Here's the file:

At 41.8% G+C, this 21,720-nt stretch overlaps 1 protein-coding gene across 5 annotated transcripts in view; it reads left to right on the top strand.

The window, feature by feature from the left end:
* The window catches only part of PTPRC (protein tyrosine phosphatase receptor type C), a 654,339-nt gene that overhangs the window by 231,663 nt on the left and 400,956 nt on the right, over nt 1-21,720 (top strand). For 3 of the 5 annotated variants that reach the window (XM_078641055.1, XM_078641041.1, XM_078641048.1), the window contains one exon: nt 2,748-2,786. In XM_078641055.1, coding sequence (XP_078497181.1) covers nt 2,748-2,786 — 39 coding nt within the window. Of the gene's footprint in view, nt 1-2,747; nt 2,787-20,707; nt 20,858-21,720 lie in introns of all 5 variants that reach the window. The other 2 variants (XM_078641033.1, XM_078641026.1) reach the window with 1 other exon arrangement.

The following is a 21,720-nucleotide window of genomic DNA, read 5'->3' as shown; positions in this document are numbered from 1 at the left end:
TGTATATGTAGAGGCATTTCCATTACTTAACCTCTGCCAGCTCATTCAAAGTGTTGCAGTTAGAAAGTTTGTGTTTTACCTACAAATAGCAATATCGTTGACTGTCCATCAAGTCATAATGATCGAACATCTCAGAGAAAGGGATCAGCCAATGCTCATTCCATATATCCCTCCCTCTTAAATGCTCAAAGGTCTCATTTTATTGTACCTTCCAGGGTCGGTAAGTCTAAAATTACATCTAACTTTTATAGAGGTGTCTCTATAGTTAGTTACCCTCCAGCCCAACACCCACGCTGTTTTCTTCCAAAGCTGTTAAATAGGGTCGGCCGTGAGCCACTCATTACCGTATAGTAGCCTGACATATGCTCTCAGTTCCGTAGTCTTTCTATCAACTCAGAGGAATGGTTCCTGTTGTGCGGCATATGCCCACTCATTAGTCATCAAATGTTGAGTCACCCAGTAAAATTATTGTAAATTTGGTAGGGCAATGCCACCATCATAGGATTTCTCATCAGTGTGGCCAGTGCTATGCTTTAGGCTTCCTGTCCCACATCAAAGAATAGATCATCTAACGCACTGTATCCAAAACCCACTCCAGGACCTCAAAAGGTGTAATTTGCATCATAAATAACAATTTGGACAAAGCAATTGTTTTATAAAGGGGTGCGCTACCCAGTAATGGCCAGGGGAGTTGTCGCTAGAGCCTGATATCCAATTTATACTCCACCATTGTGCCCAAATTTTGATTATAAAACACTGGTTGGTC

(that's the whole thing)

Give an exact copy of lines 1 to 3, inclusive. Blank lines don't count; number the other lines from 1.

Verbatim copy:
At 41.8% G+C, this 21,720-nt stretch overlaps 1 protein-coding gene across 5 annotated transcripts in view; it reads left to right on the top strand.

The window, feature by feature from the left end:
* The window catches only part of PTPRC (protein tyrosine phosphatase receptor type C), a 654,339-nt gene that overhangs the window by 231,663 nt on the left and 400,956 nt on the right, over nt 1-21,720 (top strand). For 3 of the 5 annotated variants that reach the window (XM_078641055.1, XM_078641041.1, XM_078641048.1), the window contains one exon: nt 2,748-2,786. In XM_078641055.1, coding sequence (XP_078497181.1) covers nt 2,748-2,786 — 39 coding nt within the window. Of the gene's footprint in view, nt 1-2,747; nt 2,787-20,707; nt 20,858-21,720 lie in introns of all 5 variants that reach the window. The other 2 variants (XM_078641033.1, XM_078641026.1) reach the window with 1 other exon arrangement.